14 Rasterization and Operations on the Framebuffer
OpenGL doesn't provide a standard mechanism to let an application obtain the address of the framebuffer. If an implementation allows this, it's through an extension.
Typically, programmers who write graphics programs for a single standard graphics hardware format, such as the VGA standard under Microsoft Windows, will want the framebuffer's address. The programmers need to understand that OpenGL is designed to run on a wide variety of graphics hardware, many of which don't run on Microsoft Windows and therefore, don't support any kind of standard framebuffer format. Because a programmer will likely be unfamiliar with this proprietary framebuffer layout, writing directly to it would produce unpredictable results. Furthermore, some OpenGL devices might not have a framebuffer that the CPU can address.
You can read the contents of the color, depth, and stencil buffers with the glReadPixels() command. Likewise, glDrawPixels() and glCopyPixels() are available for sending images to and BLTing images around in the OpenGL buffers.
glDrawPixels() and glReadPixels() write and read rectangular areas to and from the framebuffer, respectively. Also, you can access stencil and depth buffer information with the format parameter. Single pixels can be written or read by specifying width and height parameters of 1.
glDrawPixels() draws pixel data with the current raster position at the lower left corner. Problems using glDrawPixels() typically occur because the raster position is set incorrectly. When the raster position is set with the glRasterPos*() function, it is transformed as if it were a 3D vertex. Then the glDrawPixels() data is written to the resulting device coordinate raster position. (This allows you to tie pixel arrays and bitmap data to positions in 3D space).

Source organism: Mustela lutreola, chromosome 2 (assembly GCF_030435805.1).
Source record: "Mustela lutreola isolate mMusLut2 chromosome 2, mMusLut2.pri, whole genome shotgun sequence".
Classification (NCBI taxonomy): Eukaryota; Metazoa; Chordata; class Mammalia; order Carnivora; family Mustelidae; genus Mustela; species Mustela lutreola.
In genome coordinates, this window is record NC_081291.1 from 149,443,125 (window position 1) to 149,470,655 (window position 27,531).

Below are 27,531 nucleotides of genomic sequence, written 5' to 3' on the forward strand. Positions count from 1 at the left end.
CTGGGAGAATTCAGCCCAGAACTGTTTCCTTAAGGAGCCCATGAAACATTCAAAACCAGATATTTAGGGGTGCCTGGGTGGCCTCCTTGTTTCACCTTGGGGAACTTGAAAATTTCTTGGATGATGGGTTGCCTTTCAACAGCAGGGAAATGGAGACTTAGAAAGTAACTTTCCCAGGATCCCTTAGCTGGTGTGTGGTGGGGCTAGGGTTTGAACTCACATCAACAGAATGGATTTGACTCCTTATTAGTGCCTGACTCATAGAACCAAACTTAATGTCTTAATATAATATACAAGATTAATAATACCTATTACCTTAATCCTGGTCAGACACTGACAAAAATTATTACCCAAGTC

When the raster position is outside the view volume, it's clipped and the glDrawPixels() call isn't rendered. This occurs even when part of the glDrawPixels() data would be visible. Here's info on how to render when the raster position is clipped.
glReadPixels() doesn't use the raster position. Instead, it obtains its (X,Y) device coordinate address from its first two parameters. Like glDrawPixels(), the area read has x and y for the lower left corner. Problems can occur when reading pixels if:
- The area being read is from a window that is overlapped or partially offscreen. glReadPixels() will return undefined data for the obscured area. (More info.)
- Memory wasn't allocated for the return data (the 7th parameter is a NULL pointer) causing a segmentation fault, core dump, or program termination. If you think you've allocated enough memory, but you still run into this problem, try doubling the amount of memory you've allocated. If this causes your read to succeed, chances are you've miscalculated the amount of memory needed.
For both glDrawPixels() and glReadPixels(), keep in mind:
- The width and height parameters are in pixels.
- If the drawn or read pixel data seems correct, but is slightly off, make sure you've set alignment correctly. Argument values are controlled with the glPixelStore*() functions. The PACK and UNPACK values control sending and receiving pixel data, from and to OpenGL, respectively.
If you create a single-buffered window, you can't change it.
If you create a double-buffered window, you can treat it as a single-buffered window by setting glDrawBuffer() to GL_FRONT and replacing your swap buffers call with a glFlush() call. To switch back to double-buffered, you need to set glDrawBuffer() to GL_BACK, and call swap buffers at the end of the frame.
Use glReadPixels(), passing a value of one for the width and height parameters.
You can obtain a single pixel's depth value by reading it back from the depth buffer with a call to glReadPixels(). This returns the screen space depth value.